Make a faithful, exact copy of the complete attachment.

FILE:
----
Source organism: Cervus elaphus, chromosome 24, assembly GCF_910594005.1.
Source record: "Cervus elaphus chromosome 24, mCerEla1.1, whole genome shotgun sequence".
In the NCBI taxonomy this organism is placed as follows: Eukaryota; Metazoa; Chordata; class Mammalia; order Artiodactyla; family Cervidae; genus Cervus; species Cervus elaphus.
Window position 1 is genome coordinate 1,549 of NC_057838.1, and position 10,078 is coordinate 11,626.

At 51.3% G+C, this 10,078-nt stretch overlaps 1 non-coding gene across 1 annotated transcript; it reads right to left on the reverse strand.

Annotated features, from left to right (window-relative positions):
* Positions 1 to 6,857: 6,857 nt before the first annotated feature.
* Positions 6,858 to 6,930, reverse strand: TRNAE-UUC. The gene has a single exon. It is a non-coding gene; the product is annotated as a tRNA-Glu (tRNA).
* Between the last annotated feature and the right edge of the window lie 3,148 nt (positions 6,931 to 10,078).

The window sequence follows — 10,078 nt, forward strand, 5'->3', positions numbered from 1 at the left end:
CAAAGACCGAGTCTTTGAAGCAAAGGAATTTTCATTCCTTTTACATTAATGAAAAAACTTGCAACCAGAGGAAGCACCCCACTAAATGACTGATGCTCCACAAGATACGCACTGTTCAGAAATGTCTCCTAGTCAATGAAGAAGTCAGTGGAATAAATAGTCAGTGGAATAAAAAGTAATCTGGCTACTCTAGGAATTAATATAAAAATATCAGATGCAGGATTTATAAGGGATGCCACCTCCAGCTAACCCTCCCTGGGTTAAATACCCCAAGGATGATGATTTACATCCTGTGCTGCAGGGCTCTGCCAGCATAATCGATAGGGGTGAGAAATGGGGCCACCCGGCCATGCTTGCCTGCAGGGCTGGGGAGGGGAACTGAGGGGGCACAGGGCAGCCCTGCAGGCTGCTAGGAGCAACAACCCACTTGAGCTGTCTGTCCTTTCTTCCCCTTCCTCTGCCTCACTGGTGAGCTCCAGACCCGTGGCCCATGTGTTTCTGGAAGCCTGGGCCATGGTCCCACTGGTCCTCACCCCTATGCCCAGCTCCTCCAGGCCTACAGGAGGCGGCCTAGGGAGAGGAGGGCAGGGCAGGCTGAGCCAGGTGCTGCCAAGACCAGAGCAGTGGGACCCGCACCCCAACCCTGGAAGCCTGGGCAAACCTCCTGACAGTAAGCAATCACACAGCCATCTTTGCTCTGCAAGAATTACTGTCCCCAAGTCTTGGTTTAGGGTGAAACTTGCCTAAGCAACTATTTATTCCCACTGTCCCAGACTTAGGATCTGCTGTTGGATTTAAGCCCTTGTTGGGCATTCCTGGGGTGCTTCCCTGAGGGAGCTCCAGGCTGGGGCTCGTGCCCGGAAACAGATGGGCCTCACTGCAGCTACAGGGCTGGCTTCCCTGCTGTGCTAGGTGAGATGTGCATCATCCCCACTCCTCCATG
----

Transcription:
Source organism: Cervus elaphus, chromosome 24, assembly GCF_910594005.1.
Source record: "Cervus elaphus chromosome 24, mCerEla1.1, whole genome shotgun sequence".
In the NCBI taxonomy this organism is placed as follows: Eukaryota; Metazoa; Chordata; class Mammalia; order Artiodactyla; family Cervidae; genus Cervus; species Cervus elaphus.
Window position 1 is genome coordinate 1,549 of NC_057838.1, and position 10,078 is coordinate 11,626.

At 51.3% G+C, this 10,078-nt stretch overlaps 1 non-coding gene across 1 annotated transcript; it reads right to left on the reverse strand.

Annotated features, from left to right (window-relative positions):
* Positions 1 to 6,857: 6,857 nt before the first annotated feature.
* Positions 6,858 to 6,930, reverse strand: TRNAE-UUC. The gene has a single exon. It is a non-coding gene; the product is annotated as a tRNA-Glu (tRNA).
* Between the last annotated feature and the right edge of the window lie 3,148 nt (positions 6,931 to 10,078).

The window sequence follows — 10,078 nt, forward strand, 5'->3', positions numbered from 1 at the left end:
CAAAGACCGAGTCTTTGAAGCAAAGGAATTTTCATTCCTTTTACATTAATGAAAAAACTTGCAACCAGAGGAAGCACCCCACTAAATGACTGATGCTCCACAAGATACGCACTGTTCAGAAATGTCTCCTAGTCAATGAAGAAGTCAGTGGAATAAATAGTCAGTGGAATAAAAAGTAATCTGGCTACTCTAGGAATTAATATAAAAATATCAGATGCAGGATTTATAAGGGATGCCACCTCCAGCTAACCCTCCCTGGGTTAAATACCCCAAGGATGATGATTTACATCCTGTGCTGCAGGGCTCTGCCAGCATAATCGATAGGGGTGAGAAATGGGGCCACCCGGCCATGCTTGCCTGCAGGGCTGGGGAGGGGAACTGAGGGGGCACAGGGCAGCCCTGCAGGCTGCTAGGAGCAACAACCCACTTGAGCTGTCTGTCCTTTCTTCCCCTTCCTCTGCCTCACTGGTGAGCTCCAGACCCGTGGCCCATGTGTTTCTGGAAGCCTGGGCCATGGTCCCACTGGTCCTCACCCCTATGCCCAGCTCCTCCAGGCCTACAGGAGGCGGCCTAGGGAGAGGAGGGCAGGGCAGGCTGAGCCAGGTGCTGCCAAGACCAGAGCAGTGGGACCCGCACCCCAACCCTGGAAGCCTGGGCAAACCTCCTGACAGTAAGCAATCACACAGCCATCTTTGCTCTGCAAGAATTACTGTCCCCAAGTCTTGGTTTAGGGTGAAACTTGCCTAAGCAACTATTTATTCCCACTGTCCCAGACTTAGGATCTGCTGTTGGATTTAAGCCCTTGTTGGGCATTCCTGGGGTGCTTCCCTGAGGGAGCTCCAGGCTGGGGCTCGTGCCCGGAAACAGATGGGCCTCACTGCAGCTACAGGGCTGGCTTCCCTGCTGTGCTAGGTGAGATGTGCATCATCCCCACTCCTCCATG